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ODI food poverty study shows black families and North East suffering most

A food poverty data report from the Open Data Institute shows black families and the North East of England are suffering the most

A report on food poverty data from the Open Data Institute (ODI) has revealed that the North East of England and black families throughout the country are suffering most from food poverty.

The ODI is making available the data visualisation tool, built using Tableau, behind the findings available to explore.

Louise Burke, managing director at the Open Data Institute, said: “This report shows that there is important work to be done in the way that food insecurity is measured, so that responses to the problem can be timely, targeted and effective. The data within it also shows that targeted help may be needed in communities across the country, whether they be defined by geography, ethnicity or background.”

Research for the project was carried out by the ODI alongside Allegory, a strategic communication agency; Frontier Economics, an economics consultancy; and Mime Consulting, a data consultancy that says it focuses on social problems.

The ODI is calling for a single food poverty metric that the Office for National Statistics (ONS) could use to highlight the issue of food poverty and target help better than at present.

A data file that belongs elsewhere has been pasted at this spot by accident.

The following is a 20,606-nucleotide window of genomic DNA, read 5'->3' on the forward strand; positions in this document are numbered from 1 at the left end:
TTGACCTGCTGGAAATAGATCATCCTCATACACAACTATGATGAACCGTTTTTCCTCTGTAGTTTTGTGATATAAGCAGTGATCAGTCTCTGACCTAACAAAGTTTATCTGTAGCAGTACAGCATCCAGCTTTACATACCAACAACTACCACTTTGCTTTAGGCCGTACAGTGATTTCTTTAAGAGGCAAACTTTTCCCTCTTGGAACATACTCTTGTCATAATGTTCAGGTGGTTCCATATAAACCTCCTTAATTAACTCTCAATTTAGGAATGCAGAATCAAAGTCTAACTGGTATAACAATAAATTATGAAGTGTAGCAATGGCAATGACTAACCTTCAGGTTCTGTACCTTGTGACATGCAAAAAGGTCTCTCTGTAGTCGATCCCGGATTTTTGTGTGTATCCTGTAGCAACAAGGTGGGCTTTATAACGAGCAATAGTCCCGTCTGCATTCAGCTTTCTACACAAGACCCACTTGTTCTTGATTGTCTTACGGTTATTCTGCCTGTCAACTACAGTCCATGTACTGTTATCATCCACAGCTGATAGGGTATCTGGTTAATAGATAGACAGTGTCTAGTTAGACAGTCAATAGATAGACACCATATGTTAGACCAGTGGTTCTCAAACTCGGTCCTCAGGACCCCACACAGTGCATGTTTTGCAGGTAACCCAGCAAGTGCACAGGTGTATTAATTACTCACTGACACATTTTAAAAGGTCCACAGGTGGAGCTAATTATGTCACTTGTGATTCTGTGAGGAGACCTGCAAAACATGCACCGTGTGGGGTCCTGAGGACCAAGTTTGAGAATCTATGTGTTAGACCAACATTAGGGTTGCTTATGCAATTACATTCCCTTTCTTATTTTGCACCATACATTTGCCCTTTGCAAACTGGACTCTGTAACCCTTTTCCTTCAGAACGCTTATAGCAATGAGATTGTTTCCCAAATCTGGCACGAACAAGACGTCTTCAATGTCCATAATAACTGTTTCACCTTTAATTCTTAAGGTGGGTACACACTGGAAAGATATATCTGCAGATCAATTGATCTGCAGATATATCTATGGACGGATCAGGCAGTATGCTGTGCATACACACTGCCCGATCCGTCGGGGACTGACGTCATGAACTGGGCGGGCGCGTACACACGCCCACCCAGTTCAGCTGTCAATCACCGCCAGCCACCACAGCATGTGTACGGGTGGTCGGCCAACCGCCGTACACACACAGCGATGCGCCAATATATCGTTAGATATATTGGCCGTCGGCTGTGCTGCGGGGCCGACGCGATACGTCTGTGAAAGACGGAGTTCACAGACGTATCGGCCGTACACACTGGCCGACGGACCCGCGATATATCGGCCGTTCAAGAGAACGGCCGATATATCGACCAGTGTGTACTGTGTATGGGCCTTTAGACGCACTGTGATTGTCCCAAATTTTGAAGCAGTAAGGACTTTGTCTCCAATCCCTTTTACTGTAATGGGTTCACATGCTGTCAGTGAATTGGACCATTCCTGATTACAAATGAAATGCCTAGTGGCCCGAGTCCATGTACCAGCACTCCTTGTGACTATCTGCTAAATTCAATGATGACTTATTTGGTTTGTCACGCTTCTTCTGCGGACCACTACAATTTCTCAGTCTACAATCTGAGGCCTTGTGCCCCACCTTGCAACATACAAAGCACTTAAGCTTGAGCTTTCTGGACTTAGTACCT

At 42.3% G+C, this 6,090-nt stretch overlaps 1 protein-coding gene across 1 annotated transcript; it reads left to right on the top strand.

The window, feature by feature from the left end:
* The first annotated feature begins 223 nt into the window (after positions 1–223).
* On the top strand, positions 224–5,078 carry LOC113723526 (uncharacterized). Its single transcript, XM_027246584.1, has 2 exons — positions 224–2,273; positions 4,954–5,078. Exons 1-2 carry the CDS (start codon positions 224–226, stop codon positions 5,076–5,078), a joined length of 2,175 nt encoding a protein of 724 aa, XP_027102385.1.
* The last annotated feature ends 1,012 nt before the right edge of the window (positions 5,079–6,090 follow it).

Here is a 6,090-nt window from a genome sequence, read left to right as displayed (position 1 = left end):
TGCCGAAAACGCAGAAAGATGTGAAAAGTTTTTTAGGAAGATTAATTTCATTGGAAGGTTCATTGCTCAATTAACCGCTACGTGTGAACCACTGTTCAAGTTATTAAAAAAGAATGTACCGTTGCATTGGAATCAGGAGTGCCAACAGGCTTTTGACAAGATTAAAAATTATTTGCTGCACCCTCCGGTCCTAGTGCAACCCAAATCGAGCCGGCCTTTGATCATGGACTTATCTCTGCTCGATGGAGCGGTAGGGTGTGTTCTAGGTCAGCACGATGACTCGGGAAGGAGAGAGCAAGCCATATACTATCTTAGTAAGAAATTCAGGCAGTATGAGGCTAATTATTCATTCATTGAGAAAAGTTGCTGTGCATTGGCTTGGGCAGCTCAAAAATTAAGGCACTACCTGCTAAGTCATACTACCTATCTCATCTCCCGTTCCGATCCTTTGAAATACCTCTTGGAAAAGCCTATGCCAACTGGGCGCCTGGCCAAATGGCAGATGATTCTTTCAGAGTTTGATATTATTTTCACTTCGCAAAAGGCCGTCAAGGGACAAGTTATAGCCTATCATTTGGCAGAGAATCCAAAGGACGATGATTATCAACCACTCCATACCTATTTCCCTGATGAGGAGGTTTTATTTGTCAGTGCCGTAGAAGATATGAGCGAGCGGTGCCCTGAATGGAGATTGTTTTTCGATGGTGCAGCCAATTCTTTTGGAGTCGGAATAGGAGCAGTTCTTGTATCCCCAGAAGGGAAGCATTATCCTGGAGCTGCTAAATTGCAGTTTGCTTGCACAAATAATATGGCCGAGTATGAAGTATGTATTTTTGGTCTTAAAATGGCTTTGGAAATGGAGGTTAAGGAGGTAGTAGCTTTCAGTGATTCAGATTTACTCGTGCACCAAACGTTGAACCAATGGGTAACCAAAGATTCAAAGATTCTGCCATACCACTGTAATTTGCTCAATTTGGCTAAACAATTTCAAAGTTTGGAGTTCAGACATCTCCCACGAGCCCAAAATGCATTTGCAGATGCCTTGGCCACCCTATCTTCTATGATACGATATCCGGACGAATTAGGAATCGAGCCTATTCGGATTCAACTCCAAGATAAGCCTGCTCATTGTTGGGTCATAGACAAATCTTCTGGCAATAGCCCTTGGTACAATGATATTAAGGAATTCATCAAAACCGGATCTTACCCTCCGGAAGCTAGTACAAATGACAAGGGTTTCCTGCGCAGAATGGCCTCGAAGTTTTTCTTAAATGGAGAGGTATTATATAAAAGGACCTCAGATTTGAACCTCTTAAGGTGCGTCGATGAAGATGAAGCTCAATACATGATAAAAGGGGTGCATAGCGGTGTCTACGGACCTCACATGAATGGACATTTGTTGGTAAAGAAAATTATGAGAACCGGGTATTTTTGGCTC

The report’s analysis disclosed differences in food poverty across ethnic, social and geographic groups – with 21% of households headed by a black person and 12% of Bangladeshi households being “food insecure”. It showed 11% of homes in the North East of England and 9% in Inner London are in food poverty. Overall, 9% of households with children are in food poverty.

The report, Food insecurity and data infrastructure, pulls together sources such as the Family resources survey, the Food Standards Agency’s Household food insecurity report, data from food poverty charity FareShare, and the Trussell Trust’s emergency food parcel distribution data.

But its authors said a more accurate picture of food poverty could be obtained by drawing on other datasets concerning household income, food bank usage, benefits data and child poverty data. They suggested that the government should also call on the private sector to free up timely data on prices and consumption habits to get a more detailed real-time picture of food insecurity.

Amanda Naylor, chief executive of the charity Manchester Youth Zone, chimed in with this theme in a statement issued with the report: “Data intelligence about the problems faced by our communities is a real issue,” she said. “The data is not currently being captured and used effectively to enable organisations like ours to look at the issues holistically. For example, many of our children are not registered with doctors or dentists, and they might not have statutory access to services.